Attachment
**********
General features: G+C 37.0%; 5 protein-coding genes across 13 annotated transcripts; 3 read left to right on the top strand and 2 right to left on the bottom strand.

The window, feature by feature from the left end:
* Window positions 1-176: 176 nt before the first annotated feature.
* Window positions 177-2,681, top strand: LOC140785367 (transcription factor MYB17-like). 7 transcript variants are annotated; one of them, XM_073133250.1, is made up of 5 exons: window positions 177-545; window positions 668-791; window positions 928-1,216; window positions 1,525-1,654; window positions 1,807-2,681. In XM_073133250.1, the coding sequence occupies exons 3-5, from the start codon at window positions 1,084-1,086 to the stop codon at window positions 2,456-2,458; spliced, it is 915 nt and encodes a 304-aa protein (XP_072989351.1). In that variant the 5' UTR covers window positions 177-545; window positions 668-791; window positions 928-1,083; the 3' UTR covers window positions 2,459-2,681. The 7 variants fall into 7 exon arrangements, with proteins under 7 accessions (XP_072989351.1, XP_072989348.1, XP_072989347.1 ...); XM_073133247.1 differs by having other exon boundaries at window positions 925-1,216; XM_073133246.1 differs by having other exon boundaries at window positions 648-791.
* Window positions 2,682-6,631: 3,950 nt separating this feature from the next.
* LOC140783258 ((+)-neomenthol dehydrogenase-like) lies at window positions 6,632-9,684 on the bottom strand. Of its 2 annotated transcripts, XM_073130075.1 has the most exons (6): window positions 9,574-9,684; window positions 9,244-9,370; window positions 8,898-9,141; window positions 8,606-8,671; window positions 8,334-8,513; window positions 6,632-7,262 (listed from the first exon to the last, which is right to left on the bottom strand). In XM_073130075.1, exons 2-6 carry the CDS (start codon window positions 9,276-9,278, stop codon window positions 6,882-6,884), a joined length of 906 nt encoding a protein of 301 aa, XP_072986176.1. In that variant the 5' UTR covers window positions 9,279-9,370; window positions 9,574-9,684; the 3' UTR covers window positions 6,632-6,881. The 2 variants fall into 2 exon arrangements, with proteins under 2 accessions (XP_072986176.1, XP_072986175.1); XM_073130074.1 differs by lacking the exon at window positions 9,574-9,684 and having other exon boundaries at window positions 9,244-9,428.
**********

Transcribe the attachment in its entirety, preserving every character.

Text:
General features: G+C 37.0%; 5 protein-coding genes across 13 annotated transcripts; 3 read left to right on the top strand and 2 right to left on the bottom strand.

The window, feature by feature from the left end:
* Window positions 1-176: 176 nt before the first annotated feature.
* Window positions 177-2,681, top strand: LOC140785367 (transcription factor MYB17-like). 7 transcript variants are annotated; one of them, XM_073133250.1, is made up of 5 exons: window positions 177-545; window positions 668-791; window positions 928-1,216; window positions 1,525-1,654; window positions 1,807-2,681. In XM_073133250.1, the coding sequence occupies exons 3-5, from the start codon at window positions 1,084-1,086 to the stop codon at window positions 2,456-2,458; spliced, it is 915 nt and encodes a 304-aa protein (XP_072989351.1). In that variant the 5' UTR covers window positions 177-545; window positions 668-791; window positions 928-1,083; the 3' UTR covers window positions 2,459-2,681. The 7 variants fall into 7 exon arrangements, with proteins under 7 accessions (XP_072989351.1, XP_072989348.1, XP_072989347.1 ...); XM_073133247.1 differs by having other exon boundaries at window positions 925-1,216; XM_073133246.1 differs by having other exon boundaries at window positions 648-791.
* Window positions 2,682-6,631: 3,950 nt separating this feature from the next.
* LOC140783258 ((+)-neomenthol dehydrogenase-like) lies at window positions 6,632-9,684 on the bottom strand. Of its 2 annotated transcripts, XM_073130075.1 has the most exons (6): window positions 9,574-9,684; window positions 9,244-9,370; window positions 8,898-9,141; window positions 8,606-8,671; window positions 8,334-8,513; window positions 6,632-7,262 (listed from the first exon to the last, which is right to left on the bottom strand). In XM_073130075.1, exons 2-6 carry the CDS (start codon window positions 9,276-9,278, stop codon window positions 6,882-6,884), a joined length of 906 nt encoding a protein of 301 aa, XP_072986176.1. In that variant the 5' UTR covers window positions 9,279-9,370; window positions 9,574-9,684; the 3' UTR covers window positions 6,632-6,881. The 2 variants fall into 2 exon arrangements, with proteins under 2 accessions (XP_072986176.1, XP_072986175.1); XM_073130074.1 differs by lacking the exon at window positions 9,574-9,684 and having other exon boundaries at window positions 9,244-9,428.